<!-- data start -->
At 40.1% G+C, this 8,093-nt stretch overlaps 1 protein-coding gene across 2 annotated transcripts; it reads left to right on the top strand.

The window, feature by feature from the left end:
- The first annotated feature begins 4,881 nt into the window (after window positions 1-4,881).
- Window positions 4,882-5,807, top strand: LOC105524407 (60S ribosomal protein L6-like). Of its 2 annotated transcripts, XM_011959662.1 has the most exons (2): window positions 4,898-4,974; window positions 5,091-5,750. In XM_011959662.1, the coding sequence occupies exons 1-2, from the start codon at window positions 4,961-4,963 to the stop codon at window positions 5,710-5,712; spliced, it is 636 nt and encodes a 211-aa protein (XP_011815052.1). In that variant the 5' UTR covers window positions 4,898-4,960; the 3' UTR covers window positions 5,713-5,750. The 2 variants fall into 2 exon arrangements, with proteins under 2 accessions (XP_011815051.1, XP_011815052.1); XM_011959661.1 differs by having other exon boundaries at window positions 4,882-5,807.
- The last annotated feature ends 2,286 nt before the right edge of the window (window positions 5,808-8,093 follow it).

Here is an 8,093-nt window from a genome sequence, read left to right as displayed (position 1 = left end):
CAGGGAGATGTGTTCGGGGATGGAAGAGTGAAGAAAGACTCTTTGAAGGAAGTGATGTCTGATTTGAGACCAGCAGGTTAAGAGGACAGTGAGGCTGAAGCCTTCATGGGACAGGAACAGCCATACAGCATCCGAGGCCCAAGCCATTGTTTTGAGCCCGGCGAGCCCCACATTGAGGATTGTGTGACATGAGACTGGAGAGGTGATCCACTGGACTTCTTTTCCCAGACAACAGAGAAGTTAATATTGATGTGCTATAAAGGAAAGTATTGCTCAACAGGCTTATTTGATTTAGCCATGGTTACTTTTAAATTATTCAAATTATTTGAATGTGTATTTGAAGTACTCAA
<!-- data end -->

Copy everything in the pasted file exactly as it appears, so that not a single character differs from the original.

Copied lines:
At 40.1% G+C, this 8,093-nt stretch overlaps 1 protein-coding gene across 2 annotated transcripts; it reads left to right on the top strand.

The window, feature by feature from the left end:
- The first annotated feature begins 4,881 nt into the window (after window positions 1-4,881).
- Window positions 4,882-5,807, top strand: LOC105524407 (60S ribosomal protein L6-like). Of its 2 annotated transcripts, XM_011959662.1 has the most exons (2): window positions 4,898-4,974; window positions 5,091-5,750. In XM_011959662.1, the coding sequence occupies exons 1-2, from the start codon at window positions 4,961-4,963 to the stop codon at window positions 5,710-5,712; spliced, it is 636 nt and encodes a 211-aa protein (XP_011815052.1). In that variant the 5' UTR covers window positions 4,898-4,960; the 3' UTR covers window positions 5,713-5,750. The 2 variants fall into 2 exon arrangements, with proteins under 2 accessions (XP_011815051.1, XP_011815052.1); XM_011959661.1 differs by having other exon boundaries at window positions 4,882-5,807.
- The last annotated feature ends 2,286 nt before the right edge of the window (window positions 5,808-8,093 follow it).

Here is an 8,093-nt window from a genome sequence, read left to right as displayed (position 1 = left end):
CAGGGAGATGTGTTCGGGGATGGAAGAGTGAAGAAAGACTCTTTGAAGGAAGTGATGTCTGATTTGAGACCAGCAGGTTAAGAGGACAGTGAGGCTGAAGCCTTCATGGGACAGGAACAGCCATACAGCATCCGAGGCCCAAGCCATTGTTTTGAGCCCGGCGAGCCCCACATTGAGGATTGTGTGACATGAGACTGGAGAGGTGATCCACTGGACTTCTTTTCCCAGACAACAGAGAAGTTAATATTGATGTGCTATAAAGGAAAGTATTGCTCAACAGGCTTATTTGATTTAGCCATGGTTACTTTTAAATTATTCAAATTATTTGAATGTGTATTTGAAGTACTCAA